Thank Hades Men Don’t Wear Hemlines

By Ramjee Chandran

While we acquired many traits from the English, we Indian men have not been able to copy their sense of dressing.

In England, men are peacocks. While Beau Brummell may have redefined trousers, the British propensity to dress flamboyantly is still, in the modern day, a male preserve. They carry off two-toned shirts with loud cufflinks under unsubtly striped suits in the office. Those cats even rock highly improbable ties with such an ensemble. I reel from respect for them.

No amount of education by gurus like Prasad Bidapa have kept the typical Indian man from humdrum haberdashery. We Indians are comfortable with a dowdy, lest-someone-should-think-me-flashy outlook. For us, dressing to work usually involves shirt sleeves.

When I first visited London in the 80s, I busted out my grey suit from ‘Vedi Tailors of Rangoon’. (They said they were from Rangoon although I found them in Connaught Place, New Delhi); and under it a plain white shirt and a timid tie that whispered, “sorry for trying.” (I swear I scored British chicks merely by presenting an absence of challenge.)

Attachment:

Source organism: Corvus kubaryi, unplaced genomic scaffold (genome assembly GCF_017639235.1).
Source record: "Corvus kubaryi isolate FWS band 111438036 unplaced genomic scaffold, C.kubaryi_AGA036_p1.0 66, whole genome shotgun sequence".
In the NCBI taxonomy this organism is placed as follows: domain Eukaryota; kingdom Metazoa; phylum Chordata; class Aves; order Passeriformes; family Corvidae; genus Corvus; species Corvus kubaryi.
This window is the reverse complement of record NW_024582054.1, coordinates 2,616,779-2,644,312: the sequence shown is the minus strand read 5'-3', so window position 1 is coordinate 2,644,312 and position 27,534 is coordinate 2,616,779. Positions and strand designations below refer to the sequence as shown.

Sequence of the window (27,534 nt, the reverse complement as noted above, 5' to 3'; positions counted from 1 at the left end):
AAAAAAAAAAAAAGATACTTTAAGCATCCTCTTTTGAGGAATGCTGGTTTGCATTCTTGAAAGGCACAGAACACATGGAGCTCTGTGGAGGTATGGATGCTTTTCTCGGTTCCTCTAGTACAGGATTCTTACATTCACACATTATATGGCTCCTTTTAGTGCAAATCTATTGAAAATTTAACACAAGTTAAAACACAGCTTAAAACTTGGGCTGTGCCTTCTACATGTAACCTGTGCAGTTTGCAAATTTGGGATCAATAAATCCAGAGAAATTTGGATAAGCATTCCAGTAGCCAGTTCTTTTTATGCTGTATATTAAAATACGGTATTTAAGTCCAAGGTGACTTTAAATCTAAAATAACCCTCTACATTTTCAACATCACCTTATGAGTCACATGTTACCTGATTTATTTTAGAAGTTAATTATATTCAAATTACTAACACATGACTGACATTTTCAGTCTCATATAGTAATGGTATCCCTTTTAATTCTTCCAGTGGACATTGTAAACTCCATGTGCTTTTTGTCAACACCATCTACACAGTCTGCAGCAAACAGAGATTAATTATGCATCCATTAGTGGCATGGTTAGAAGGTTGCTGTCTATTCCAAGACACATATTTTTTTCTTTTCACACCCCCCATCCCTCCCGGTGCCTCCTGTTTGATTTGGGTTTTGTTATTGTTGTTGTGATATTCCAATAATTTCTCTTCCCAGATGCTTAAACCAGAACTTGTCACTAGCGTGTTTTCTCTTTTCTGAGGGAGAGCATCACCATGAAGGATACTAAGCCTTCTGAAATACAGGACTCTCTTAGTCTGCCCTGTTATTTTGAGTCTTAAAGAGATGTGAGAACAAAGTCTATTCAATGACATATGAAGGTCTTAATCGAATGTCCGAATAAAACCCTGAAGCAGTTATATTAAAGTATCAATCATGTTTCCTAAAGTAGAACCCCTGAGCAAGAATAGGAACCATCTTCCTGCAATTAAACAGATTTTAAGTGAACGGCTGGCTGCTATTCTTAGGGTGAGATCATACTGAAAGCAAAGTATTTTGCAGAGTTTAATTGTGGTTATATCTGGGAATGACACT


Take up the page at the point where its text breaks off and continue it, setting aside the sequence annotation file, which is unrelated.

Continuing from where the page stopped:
And in meetings, I came to the conclusion that the English were classy; forgiving of indigent third-world dressers and attentive and inclusive and all.

Until I overheard this at the water cooler, “It’s all an act. He only looks poor, but I looked inside his jacket. He gets his suits hand-stitched in Rangoon. Rangoon, Burma!”

– Ramjee Chandran is CEO and Editor-in-Chief, Explocity

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